“Knowledge and possession may be proved, like any other fact, by circumstantial evidence.” Gerbert, 339 Ga. App. at 168-169 (2) (b) (i), 793 S.E.2d 131; OCGA § 24-14-6 (“To warrant a conviction on circumstantial evidence, the proved facts shall not only be consistent with the hypothesis of guilt, but shall exclude every other reasonable hypothesis save that of the guilt of the accused.”) However, “[t]he evidence need not exclude every conceivable inference or hypothesis.” (Citation, punctuation and emphasis omitted; emphasis omitted.) Drake v. State, 363 Ga. App. 653, 655 (1), 872 S.E.2d 306 (2022). “[B]oth the question whether an alternative hypothesis is ‘reasonable’ and the ultimate question whether the circumstantial evidence excludes such hypotheses are for the jury to answer.” Id. Thus, “[w]e will not disturb a jury's finding on those questions unless it is insupportable as a matter of law.” (Citation and punctuation omitted.) Id.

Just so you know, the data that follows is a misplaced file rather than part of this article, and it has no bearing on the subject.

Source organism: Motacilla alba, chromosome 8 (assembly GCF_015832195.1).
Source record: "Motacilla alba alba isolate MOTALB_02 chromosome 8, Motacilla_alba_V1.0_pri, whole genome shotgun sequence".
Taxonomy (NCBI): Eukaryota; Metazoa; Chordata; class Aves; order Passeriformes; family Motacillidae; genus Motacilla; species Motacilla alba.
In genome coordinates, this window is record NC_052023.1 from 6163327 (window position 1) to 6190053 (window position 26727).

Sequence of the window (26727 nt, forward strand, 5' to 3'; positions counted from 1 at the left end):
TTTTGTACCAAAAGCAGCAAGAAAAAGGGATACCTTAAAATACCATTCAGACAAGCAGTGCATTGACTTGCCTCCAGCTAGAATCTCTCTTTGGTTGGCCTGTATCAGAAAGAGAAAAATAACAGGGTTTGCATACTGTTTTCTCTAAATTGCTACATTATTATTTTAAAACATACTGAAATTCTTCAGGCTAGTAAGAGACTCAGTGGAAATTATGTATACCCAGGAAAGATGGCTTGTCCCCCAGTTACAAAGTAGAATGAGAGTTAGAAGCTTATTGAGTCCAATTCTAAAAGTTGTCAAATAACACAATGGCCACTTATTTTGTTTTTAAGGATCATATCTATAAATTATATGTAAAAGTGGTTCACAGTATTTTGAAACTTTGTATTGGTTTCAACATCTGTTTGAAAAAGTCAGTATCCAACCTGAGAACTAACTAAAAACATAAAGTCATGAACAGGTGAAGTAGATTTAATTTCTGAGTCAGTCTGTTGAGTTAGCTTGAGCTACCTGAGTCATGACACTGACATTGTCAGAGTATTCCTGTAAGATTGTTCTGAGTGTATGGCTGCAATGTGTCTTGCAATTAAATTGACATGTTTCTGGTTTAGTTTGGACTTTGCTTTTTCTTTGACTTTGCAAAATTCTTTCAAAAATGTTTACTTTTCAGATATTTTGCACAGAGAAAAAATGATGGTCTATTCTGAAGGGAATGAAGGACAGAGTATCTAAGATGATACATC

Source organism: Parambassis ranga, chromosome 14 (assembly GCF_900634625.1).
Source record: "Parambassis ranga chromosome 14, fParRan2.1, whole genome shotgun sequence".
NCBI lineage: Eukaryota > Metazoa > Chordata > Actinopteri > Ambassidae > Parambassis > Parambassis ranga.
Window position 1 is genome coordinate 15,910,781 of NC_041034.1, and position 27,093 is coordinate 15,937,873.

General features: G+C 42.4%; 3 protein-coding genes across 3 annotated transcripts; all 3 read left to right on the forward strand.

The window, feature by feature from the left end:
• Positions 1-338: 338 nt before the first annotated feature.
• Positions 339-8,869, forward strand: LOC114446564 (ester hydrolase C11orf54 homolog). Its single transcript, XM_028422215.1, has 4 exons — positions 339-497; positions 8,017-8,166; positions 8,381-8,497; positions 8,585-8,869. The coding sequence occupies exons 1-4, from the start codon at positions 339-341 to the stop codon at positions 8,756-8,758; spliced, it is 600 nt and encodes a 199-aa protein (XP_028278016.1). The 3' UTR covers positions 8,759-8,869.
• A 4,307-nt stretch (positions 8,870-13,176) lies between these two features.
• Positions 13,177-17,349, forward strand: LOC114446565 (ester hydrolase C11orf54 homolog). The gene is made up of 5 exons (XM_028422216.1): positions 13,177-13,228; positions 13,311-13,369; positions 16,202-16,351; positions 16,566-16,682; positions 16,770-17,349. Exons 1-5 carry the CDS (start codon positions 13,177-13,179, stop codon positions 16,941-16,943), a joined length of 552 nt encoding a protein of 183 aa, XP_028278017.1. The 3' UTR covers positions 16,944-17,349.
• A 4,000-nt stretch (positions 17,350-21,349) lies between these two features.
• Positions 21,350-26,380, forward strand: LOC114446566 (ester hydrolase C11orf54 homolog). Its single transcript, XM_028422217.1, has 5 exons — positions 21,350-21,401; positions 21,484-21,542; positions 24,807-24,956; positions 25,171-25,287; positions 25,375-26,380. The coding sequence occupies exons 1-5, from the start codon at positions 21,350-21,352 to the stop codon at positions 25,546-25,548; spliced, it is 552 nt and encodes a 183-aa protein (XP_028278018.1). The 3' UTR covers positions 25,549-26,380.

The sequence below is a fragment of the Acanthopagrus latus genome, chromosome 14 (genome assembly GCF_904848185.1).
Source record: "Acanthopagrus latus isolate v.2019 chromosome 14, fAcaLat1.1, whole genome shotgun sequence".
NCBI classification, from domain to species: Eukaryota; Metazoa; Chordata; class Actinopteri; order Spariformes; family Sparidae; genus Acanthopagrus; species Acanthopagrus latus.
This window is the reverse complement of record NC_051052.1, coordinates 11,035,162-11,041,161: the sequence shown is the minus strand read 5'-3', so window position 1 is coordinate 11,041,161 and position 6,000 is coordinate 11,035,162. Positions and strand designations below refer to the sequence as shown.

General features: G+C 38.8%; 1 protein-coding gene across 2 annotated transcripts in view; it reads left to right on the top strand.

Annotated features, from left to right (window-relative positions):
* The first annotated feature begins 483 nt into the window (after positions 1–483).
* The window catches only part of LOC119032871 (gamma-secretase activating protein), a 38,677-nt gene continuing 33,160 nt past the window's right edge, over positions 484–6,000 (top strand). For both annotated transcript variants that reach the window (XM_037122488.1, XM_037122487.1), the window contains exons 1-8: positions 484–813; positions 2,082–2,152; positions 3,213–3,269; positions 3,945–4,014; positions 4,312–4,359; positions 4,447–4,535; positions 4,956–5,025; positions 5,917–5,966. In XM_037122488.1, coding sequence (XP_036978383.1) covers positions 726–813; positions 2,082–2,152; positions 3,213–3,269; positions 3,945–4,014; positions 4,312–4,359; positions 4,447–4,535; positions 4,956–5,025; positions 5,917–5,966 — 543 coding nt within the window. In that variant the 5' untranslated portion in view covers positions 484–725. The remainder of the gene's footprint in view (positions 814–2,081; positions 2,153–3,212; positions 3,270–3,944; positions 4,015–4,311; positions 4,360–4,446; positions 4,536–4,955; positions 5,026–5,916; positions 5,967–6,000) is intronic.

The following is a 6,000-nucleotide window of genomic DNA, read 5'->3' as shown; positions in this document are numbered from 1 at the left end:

“It is well settled that jurors are normally entitled to make reasonable inferences from circumstantial evidence regarding all sorts of facts, including the facts necessary to find defendants guilty beyond a reasonable doubt of a crime.” (Citation and punctuation omitted.) Nixon v. State, 349 Ga. App. 277, 282 (1), 826 S.E.2d 150 (2019). Moreover, in considering circumstantial evidence, “jurors are authorized to make such reasonable inferences and reasonable deductions as ordinarily prudent persons would make in light of their everyday experience and knowledge of human conduct and behavior.” (Citation and punctuation omitted.) Worthen v. State, 304 Ga. 862, 868 (3) (c) n.3, 823 S.E.2d 291 (2019). “Therefore, our review of the verdict leaves to the jury the determination of what reasonable inferences may be made from the facts.” Nixon, 349 Ga. App. at 282 (1) (b), 826 S.E.2d 150. “As long as there is some competent evidence, even though contradicted, to support each fact necessary to make out the State's case, the jury's verdict will be upheld.” (Citation and punctuation omitted.) Williams v. State, 287 Ga. 199, 200, 695 S.E.2d 246 (2010).